Thursday, August 10, 2006

The new way of war

After the announcement of terror attacks on airplanes being intercepted today, I've been thinking about the status of civilians in a war without borders.

Mitch Prothero had an interesting piece a couple of weeks ago for where he reported that Hezbollah fighters do NOT hide among civilians. They avoid them.
[Hezbollah] has a clear policy of keeping its fighters away from civilians as much as possible. This is not for humanitarian reasons... but for military ones.

"You can be a member of Hezbollah your entire life and never see a military wing fighter with a weapon," a Lebanese military intelligence official, now retired, once told me. "They do not come out with their masks off and never operate around people if they can avoid it. They're completely afraid of collaborators. They know this is what breaks the Palestinians -- no discipline and too much showing off."

Unlike the fighters in the half dozen other countries where I have covered insurgencies, Hezbollah fighters do not like to show off for the cameras...The Hezbollah guys... know that letting their fighters near outsiders of any kind -- journalists or Lebanese, even Hezbollah supporters -- is stupid. |Salon| (ad-based day pass required)
Thus the Israelis are certainly inflicting collective punishment and the bombing in the cities is punishing Hezbollah supporters, not the fighters.

An op-ed piece in the Guardian explores the role of civilians in supporting terrorists (and insurgents generally).
These non-state actors [or terrorists] are fighting among the people not only in order to hide, literally and figuratively, beneath the radar screen of the conventional army, but because their main objective in fighting is the will of these people: they are seeking to win them over, or at least to achieve their tacit support, knowing that if [the terrorists] have the people on their side they will eventually attain their political goals - of removing the conventional political and military forces attacking them in the name of states and order, and then instating their alternative.

The political implications of this new reality are deep and disturbing - though once again, they should be no surprise - reflecting that despite declarations of "war on terror" and the like, war is no longer an option to get out of a political problem - at least not for as long as our militaries are still structured to fight an industrial battle against a nonexistent Soviet enemy, and the political-military way of thinking about using force is still based on [outmoded] models of industrial war.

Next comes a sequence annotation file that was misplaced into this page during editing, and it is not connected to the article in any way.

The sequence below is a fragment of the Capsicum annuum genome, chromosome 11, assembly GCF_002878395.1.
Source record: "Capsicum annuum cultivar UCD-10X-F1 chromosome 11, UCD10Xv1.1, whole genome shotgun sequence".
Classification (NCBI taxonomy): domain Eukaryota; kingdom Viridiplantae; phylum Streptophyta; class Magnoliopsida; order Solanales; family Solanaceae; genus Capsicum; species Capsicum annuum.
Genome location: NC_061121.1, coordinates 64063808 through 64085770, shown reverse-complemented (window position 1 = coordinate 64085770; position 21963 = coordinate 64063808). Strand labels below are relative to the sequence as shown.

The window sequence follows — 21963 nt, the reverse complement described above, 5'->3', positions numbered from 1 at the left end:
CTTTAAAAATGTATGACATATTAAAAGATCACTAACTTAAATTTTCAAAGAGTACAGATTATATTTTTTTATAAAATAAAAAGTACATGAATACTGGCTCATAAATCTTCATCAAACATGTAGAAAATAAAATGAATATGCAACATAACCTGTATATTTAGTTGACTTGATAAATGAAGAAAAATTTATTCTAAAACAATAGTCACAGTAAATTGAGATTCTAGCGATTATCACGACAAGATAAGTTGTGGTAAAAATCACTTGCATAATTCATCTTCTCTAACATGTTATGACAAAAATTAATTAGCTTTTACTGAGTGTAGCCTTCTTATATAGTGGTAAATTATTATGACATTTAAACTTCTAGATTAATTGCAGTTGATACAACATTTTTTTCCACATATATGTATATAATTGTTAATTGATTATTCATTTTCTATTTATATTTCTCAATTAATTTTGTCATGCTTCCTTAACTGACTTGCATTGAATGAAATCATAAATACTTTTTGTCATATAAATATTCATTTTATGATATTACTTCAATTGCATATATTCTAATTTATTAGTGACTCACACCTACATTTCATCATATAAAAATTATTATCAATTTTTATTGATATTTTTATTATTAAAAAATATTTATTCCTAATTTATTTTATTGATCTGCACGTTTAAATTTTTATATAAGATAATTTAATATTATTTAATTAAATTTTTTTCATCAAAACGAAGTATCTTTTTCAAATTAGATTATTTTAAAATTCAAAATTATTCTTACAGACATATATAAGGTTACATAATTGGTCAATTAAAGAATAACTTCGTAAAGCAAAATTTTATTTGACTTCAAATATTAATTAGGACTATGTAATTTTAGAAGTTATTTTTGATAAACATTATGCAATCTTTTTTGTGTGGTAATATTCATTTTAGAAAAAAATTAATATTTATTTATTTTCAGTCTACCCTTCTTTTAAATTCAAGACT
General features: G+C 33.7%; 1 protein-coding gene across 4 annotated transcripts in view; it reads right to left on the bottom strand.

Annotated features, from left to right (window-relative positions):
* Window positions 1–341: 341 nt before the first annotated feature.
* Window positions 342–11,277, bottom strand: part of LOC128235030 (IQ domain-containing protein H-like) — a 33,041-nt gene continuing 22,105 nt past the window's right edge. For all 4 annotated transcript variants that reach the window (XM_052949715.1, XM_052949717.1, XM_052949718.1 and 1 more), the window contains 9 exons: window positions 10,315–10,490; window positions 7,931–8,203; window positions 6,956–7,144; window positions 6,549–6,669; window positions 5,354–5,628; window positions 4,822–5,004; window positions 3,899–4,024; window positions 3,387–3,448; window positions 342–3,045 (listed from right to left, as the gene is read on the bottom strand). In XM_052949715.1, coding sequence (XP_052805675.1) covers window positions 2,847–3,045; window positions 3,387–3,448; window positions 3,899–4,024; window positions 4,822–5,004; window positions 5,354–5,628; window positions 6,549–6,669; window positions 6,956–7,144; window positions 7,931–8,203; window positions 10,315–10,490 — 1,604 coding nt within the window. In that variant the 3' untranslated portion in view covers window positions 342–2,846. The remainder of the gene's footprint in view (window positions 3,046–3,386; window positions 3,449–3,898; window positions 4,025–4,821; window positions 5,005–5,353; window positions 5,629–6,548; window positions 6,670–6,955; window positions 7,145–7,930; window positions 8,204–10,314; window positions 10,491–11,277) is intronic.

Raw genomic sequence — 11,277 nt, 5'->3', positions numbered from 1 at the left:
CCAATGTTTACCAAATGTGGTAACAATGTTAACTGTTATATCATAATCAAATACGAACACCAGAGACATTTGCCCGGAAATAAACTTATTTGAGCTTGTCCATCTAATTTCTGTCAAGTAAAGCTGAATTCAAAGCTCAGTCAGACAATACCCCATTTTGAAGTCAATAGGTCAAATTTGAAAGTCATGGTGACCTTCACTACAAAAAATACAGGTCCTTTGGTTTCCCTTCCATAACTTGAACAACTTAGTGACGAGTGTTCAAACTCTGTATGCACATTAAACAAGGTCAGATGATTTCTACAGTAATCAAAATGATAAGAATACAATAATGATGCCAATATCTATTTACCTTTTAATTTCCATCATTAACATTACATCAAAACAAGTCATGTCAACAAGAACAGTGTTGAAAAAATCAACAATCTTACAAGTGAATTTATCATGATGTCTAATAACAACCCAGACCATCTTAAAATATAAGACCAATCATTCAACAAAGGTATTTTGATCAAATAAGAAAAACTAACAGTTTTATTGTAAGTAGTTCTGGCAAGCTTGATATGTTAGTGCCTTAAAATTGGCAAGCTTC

Moreover, Iraq, Afghanistan and now Lebanon are showing that... even if there is a willingness to unleash the full might of the conventional army...and cause massive death and destruction, it simply does not work....

[W]e need to start thinking completely differently about both, and demand that our politicians and military leaders do the same. Industrial war is dead, and we the people need to be defended from war amongst the people.|Guardian|

In a recent post about war atrocities I asked if we could leave the civilians out of the combat, but upon further reflection, I think the very question was naïve.

War is no longer about armies facing off on fields of battle, but about anything that threatens the current political order. The war on terrorism is a war on all sub-state actors, in other words, a war on anyone who wishes to change the current political reality.

Governments are increasingly using tactics of surveillance, eavesdropping, and intimidation against political enemies. This new face of war encompasses all conflicts along a spectrum from civil disobedience and economic warfare to organized crime and indiscriminate bombing. Civilians are part and parcel with this new type of conflict.

There may still be wars, but it seems likely that nations will use proxies in the future more than their own armies. (Indeed, if the US had used a proxy to invade Iraq, we wouldn't be tied down in a quagmire with most of our combat units in small area where they could easily be wiped out by a nuclear weapon.... but that's a discussion for another day.)

I'm glad that this new type of conflict hasn't touched me yet, but I don't think my immunity will last forever.

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